Most Israelis Want to Choose Their Own President

YERUSHALAYIM -
Jewish Home MK Zevulun Kalfa (Flash 90)
Jewish Home MK Zevulun Kalfa (Flash 90)

 

 

MK Binyamin Ben Eliezer (Miriam Alster/FLASH90)
MK Binyamin Ben Eliezer (Miriam Alster/FLASH90)

Most Israelis say they want to elect Israel’s president themselves, rather than letting the Knesset decide, according to a poll released Tuesday sponsored by the Israel Democracy Institute and Tel Aviv University.

The monthly “Peace Index” poll found that 59% of respondents would prefer that the president be elected by the public, 20% want him to be appointed by a panel made up of prominent citizens from various fields, and 16% think the Knesset should continue to choose the president. A majority or plurality of all political camps prefers election by the public including 62% of the Right, 59% of the Center, and 49% of the Left.

Also revealing was their response when asked what background they would like for the next president: 40% of Israeli Jews said he or she should come from the world of science and humanities, 30% said from politics, 15% from economics and business, and nine percent think the president’s background doesn’t matter.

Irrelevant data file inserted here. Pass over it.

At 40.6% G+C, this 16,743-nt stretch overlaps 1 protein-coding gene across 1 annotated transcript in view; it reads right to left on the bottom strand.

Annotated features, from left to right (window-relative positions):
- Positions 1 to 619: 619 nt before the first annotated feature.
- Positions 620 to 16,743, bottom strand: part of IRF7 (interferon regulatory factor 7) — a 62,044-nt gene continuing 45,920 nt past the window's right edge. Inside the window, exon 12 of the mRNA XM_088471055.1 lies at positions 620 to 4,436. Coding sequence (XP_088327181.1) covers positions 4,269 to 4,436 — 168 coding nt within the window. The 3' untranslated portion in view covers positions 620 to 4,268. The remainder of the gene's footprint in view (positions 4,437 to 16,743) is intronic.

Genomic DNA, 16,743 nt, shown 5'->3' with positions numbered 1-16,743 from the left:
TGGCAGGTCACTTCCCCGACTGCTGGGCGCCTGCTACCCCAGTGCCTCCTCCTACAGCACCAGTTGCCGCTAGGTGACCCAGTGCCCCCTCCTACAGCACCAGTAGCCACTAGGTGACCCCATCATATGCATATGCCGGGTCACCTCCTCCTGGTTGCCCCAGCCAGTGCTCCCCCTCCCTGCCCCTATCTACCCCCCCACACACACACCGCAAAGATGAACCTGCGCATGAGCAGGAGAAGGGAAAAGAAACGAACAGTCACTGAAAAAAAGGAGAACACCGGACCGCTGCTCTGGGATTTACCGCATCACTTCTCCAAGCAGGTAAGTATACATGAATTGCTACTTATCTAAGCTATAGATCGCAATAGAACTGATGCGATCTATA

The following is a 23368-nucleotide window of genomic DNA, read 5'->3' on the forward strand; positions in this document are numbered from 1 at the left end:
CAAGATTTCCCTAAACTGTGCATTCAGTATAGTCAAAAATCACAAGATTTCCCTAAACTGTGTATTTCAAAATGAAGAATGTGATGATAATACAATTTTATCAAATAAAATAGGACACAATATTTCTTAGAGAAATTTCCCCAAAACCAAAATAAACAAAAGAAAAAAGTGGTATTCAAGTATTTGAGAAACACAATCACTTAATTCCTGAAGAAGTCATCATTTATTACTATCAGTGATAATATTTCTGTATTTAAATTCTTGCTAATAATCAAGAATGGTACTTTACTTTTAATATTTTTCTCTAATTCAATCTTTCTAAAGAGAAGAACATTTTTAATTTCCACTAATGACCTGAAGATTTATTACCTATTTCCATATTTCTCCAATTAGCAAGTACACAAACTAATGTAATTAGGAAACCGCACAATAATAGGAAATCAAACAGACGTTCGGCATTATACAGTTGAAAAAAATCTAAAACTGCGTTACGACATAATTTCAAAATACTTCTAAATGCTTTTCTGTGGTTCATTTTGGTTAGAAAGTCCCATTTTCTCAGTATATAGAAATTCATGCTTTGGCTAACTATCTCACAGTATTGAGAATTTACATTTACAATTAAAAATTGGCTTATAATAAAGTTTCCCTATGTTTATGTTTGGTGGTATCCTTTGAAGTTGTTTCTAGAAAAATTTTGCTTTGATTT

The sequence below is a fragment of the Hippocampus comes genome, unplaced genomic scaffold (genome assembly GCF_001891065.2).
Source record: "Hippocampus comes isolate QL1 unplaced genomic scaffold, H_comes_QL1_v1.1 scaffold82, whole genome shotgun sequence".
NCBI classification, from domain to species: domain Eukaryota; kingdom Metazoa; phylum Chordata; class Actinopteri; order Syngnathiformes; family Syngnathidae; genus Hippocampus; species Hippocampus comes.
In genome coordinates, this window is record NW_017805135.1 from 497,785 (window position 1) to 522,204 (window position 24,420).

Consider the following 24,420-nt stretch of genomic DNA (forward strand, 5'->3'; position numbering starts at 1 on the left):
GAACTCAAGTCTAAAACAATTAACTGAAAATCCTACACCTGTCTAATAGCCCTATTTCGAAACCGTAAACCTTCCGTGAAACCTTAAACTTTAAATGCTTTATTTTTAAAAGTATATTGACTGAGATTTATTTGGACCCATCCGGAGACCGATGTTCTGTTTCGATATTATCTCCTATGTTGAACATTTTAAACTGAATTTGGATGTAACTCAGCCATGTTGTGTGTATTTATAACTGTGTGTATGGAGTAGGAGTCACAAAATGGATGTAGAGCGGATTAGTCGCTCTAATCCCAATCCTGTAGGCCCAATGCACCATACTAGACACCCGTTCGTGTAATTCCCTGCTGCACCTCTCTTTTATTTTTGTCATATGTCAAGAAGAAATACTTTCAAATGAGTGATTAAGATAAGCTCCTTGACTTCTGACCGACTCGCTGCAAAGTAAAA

The results bode well for Nobel Prize winning chemist Dan Shechtman, who recently declared his candidacy. “The results of the poll reinforce what we have heard from the public in recent weeks, and we hope that we can provide an adequate answer for what the public wants,” he told The Jerusalem Post on Tuesday.

Meanwhile, Jewish Home MK Zevulun Kalfa offered a different view of the presidency on Tuesday, submitting a bill to abolish the mostly ceremonial office altogether. He said the functions of the president should handled by the Foreign Ministry, the Knesset speaker, and other government offices.

“The institution of the presidency is unnecessary and wasteful,” said Kalfa, who is a member of the Knesset Finance Committee. “Cancelling it could save taxpayers tens of millions of shekels annually for taxpayers. Those funds could do wonders if invested in education and welfare for the population’s weakest sectors.”

The President’s Residence has a budget of NIS 62 million, a figure that has tripled over the past decade.

“In recent years, a situation has emerged in which a quasi-fourth authority has given itself the freedom to intervene in the realm of the executive branch, causing damage on occasion and applying external pressure on decision-makers,” the bill’s explanatory notes explain. This is a reference to President Shimon Peres, who has used the non-political position as a platform for occasional forays into the political realm.

“The presidency is a decorative, unnecessary and wasteful role whose duties can be delegated to other authorities,” Kalfa said. “There is a parliament and government that were elected by the public, and there is no reason for a fourth authority to intervene in their powers.”

In the unlikely event that the bill should pass, not only Shechtman but several other contenders would be very disappointed, including former Knesset Speaker Reuven Rivlin and former Defense Minister and Labor Party leader Binyamin Ben-Eliezer.